Think of your own friends. Some are lively and flexible "up" people; others are constantly down. The former are positive-frame-of-mind, positive ki, explosive-power people. The others are negative-frame-of-mind, negative ki and low-power people.
I have two business friends, Jack and Bob, who are very similar with respect to intelligence, ability, knowledge and experience. They grew up together. They even look alike. However, in spite of their many similarities, they're very different. Jack is depressed easily, and sees work life (and personal life too) as something one has to suffer through. Bob, on the other hand, is amazingly buoyant, energetic and optimistic. Both men have suffered setbacks in business and outside it, but they react to them very differently. Jack dwells on his. He complains and becomes grumpy and irritable. Bob picks himself up, and in the samurai spirit of falling and rising again, he reenters the business or personal fray without hesitation.
Jack endures his job the way one endures a dread disease. He's been employed by the same company all of his working life and yet he hasn't been promoted very rapidly. He feels he's going nowhere and he's probably right. He has told me more than once that whatever he touches turns to shit.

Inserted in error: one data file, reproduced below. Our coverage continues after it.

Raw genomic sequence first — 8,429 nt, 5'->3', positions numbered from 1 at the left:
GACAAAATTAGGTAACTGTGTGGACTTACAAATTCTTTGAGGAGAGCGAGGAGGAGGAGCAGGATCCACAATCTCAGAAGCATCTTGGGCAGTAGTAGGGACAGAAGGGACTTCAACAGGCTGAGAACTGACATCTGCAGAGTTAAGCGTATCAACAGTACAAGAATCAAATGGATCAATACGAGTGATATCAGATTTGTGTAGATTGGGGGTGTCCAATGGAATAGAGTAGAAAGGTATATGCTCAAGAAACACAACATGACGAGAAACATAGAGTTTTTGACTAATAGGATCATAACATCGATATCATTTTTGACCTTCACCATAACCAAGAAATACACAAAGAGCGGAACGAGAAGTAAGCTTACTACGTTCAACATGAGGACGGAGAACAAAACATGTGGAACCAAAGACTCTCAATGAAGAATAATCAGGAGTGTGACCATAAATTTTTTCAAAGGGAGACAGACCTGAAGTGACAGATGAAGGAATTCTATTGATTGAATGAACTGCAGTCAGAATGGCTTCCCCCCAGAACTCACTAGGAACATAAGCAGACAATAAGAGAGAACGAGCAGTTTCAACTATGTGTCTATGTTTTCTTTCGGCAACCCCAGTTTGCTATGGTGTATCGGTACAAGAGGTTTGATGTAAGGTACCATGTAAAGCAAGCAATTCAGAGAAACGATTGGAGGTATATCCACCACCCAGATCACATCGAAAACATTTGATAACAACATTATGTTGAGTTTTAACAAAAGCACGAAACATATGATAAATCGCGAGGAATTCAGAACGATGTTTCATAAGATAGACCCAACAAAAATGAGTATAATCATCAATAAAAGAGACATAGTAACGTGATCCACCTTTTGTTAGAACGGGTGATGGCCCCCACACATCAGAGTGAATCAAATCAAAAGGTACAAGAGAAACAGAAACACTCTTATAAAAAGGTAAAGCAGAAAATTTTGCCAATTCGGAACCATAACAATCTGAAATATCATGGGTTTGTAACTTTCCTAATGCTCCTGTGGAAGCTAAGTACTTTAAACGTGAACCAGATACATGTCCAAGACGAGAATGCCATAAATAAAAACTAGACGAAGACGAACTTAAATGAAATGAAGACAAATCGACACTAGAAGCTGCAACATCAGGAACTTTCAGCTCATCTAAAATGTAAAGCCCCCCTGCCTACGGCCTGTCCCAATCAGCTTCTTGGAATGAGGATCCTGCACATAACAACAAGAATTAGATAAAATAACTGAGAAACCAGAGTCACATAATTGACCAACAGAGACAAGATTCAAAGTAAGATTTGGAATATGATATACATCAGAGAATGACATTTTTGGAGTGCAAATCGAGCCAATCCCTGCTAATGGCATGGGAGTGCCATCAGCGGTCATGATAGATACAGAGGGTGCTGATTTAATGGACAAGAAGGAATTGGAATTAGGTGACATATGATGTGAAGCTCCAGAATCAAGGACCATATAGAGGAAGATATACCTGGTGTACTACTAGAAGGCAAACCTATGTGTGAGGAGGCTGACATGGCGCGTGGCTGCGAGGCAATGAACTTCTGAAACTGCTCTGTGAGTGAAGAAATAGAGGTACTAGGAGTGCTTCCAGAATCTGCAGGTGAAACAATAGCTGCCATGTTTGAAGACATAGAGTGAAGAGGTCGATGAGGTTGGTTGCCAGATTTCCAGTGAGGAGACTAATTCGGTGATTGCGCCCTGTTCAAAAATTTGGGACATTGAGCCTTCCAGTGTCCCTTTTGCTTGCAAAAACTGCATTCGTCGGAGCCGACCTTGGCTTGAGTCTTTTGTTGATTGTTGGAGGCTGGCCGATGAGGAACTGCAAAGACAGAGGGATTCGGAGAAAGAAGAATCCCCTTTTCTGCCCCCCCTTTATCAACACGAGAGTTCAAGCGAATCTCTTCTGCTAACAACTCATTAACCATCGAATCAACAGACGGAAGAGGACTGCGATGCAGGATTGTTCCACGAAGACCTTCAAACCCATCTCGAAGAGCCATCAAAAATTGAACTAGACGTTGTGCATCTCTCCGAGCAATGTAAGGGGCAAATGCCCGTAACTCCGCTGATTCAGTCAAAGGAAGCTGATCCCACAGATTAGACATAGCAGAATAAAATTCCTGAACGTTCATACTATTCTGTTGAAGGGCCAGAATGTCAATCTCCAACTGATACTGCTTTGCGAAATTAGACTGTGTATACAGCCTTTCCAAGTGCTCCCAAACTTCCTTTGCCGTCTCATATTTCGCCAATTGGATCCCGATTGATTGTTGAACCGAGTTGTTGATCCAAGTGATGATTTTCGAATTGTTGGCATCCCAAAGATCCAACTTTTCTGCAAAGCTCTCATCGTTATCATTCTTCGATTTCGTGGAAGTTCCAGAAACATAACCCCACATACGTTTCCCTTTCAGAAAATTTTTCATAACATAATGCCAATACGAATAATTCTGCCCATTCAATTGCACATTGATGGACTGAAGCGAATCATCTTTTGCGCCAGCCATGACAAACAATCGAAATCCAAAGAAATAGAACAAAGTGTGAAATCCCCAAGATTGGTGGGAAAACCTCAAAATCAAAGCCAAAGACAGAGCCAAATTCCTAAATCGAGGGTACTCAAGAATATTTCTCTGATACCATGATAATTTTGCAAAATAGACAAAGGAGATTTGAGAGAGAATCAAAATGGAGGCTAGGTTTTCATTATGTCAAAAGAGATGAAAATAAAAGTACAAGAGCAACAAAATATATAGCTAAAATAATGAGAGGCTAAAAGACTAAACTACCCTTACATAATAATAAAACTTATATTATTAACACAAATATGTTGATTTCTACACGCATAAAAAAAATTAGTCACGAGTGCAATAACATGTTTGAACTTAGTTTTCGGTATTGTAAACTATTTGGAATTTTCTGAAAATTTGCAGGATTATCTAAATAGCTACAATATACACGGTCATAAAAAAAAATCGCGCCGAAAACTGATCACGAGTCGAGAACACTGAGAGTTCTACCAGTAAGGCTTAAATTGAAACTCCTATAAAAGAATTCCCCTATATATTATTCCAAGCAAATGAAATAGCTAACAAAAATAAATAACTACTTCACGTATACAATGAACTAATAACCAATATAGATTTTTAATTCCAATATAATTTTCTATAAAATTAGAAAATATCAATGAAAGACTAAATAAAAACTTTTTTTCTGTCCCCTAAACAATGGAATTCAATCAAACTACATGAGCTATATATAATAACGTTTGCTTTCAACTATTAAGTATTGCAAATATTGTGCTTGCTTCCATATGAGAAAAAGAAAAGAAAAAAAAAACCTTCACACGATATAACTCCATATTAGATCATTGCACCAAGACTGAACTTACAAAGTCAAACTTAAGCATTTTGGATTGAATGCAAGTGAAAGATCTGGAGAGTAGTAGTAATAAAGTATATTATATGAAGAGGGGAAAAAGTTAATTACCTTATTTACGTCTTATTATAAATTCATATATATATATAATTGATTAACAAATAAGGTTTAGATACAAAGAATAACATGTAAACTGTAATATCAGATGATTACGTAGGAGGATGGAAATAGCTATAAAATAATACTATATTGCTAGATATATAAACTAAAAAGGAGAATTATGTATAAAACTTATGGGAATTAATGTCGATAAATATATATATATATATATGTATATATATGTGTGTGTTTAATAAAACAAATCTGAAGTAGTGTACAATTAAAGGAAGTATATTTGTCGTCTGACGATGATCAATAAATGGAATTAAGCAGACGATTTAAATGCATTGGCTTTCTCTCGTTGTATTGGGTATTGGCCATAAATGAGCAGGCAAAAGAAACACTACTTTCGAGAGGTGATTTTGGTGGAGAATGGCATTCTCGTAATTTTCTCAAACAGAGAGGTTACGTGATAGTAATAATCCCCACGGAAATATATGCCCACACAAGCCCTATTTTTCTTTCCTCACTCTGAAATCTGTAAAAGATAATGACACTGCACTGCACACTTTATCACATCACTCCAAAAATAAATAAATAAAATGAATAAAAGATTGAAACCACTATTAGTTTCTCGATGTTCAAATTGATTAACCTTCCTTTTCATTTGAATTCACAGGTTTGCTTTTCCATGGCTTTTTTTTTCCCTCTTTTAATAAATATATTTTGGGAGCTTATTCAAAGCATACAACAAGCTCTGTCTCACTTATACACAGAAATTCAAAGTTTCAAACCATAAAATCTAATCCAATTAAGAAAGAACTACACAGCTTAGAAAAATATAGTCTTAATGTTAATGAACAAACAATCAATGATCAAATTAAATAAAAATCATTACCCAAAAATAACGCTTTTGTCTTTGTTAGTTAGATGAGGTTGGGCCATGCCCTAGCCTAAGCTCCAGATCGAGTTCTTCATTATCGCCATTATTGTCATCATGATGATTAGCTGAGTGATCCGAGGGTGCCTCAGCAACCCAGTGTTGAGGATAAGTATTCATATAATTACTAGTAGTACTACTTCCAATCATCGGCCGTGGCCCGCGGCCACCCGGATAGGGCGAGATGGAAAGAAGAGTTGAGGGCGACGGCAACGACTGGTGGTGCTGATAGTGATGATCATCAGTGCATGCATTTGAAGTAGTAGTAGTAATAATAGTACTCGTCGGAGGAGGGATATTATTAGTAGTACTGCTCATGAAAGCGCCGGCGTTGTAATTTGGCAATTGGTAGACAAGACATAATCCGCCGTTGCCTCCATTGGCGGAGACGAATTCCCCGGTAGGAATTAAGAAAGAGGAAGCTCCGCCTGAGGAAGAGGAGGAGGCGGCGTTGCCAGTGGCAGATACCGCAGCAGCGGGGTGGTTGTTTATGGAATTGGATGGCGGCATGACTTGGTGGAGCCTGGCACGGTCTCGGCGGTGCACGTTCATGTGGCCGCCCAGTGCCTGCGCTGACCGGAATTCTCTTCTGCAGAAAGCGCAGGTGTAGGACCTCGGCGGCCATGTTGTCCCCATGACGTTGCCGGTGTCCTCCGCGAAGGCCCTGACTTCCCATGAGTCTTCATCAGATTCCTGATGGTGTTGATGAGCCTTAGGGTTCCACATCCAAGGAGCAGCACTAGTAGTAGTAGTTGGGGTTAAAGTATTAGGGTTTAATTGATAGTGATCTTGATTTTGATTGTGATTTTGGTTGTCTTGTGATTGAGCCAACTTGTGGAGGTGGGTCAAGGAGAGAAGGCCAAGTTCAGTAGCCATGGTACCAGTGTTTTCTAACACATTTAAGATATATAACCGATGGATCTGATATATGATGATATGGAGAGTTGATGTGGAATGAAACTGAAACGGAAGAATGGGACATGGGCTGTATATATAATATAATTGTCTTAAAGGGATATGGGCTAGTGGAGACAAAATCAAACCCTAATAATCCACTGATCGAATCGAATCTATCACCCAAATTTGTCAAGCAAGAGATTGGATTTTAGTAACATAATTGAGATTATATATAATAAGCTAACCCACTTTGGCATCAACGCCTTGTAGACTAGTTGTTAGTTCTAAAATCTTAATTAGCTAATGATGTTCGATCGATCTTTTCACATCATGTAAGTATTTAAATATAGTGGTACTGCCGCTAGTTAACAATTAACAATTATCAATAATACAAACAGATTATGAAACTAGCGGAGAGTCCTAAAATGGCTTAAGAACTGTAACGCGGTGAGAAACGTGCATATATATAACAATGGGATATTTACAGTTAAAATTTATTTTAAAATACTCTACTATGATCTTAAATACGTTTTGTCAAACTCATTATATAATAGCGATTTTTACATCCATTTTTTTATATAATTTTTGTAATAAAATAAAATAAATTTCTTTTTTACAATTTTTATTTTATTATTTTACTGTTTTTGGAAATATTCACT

Whatever Bob touches turns to gold. He moves quickly from one success to another. After a meteoric career with a large international firm he bought his own company. At the time it wasn't solvent, but in a few short years Bob had transformed it into one of the most successful businesses of its size in the country. He sold it at a hefty profit, and over a four-year period started three other businesses, each of which he runs, and each of which produces a sizeable profit.